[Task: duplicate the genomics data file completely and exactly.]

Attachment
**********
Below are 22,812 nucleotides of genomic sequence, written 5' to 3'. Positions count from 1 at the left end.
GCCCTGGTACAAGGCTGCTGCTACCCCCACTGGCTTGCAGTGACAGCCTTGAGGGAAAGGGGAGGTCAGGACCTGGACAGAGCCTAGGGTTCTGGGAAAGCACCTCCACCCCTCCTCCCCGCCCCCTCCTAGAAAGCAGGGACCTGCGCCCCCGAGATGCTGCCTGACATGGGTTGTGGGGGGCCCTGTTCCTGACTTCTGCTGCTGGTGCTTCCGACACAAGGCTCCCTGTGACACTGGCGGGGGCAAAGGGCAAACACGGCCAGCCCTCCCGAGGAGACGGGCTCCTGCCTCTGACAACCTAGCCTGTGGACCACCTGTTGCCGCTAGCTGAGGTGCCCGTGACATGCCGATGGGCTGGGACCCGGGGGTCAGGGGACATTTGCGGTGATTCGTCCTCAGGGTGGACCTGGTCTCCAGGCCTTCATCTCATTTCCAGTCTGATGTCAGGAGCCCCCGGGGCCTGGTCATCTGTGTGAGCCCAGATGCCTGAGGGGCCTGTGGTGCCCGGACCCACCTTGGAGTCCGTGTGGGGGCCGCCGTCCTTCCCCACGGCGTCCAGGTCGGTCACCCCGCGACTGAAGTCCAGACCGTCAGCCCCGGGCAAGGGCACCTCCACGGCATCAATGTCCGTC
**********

Below are 22,812 nucleotides of genomic sequence, written 5' to 3'. Positions count from 1 at the left end.
GCCCTGGTACAAGGCTGCTGCTACCCCCACTGGCTTGCAGTGACAGCCTTGAGGGAAAGGGGAGGTCAGGACCTGGACAGAGCCTAGGGTTCTGGGAAAGCACCTCCACCCCTCCTCCCCGCCCCCTCCTAGAAAGCAGGGACCTGCGCCCCCGAGATGCTGCCTGACATGGGTTGTGGGGGGCCCTGTTCCTGACTTCTGCTGCTGGTGCTTCCGACACAAGGCTCCCTGTGACACTGGCGGGGGCAAAGGGCAAACACGGCCAGCCCTCCCGAGGAGACGGGCTCCTGCCTCTGACAACCTAGCCTGTGGACCACCTGTTGCCGCTAGCTGAGGTGCCCGTGACATGCCGATGGGCTGGGACCCGGGGGTCAGGGGACATTTGCGGTGATTCGTCCTCAGGGTGGACCTGGTCTCCAGGCCTTCATCTCATTTCCAGTCTGATGTCAGGAGCCCCCGGGGCCTGGTCATCTGTGTGAGCCCAGATGCCTGAGGGGCCTGTGGTGCCCGGACCCACCTTGGAGTCCGTGTGGGGGCCGCCGTCCTTCCCCACGGCGTCCAGGTCGGTCACCCCGCGACTGAAGTCCAGACCGTCAGCCCCGGGCAAGGGCACCTCCACGGCATCAATGTCCGTC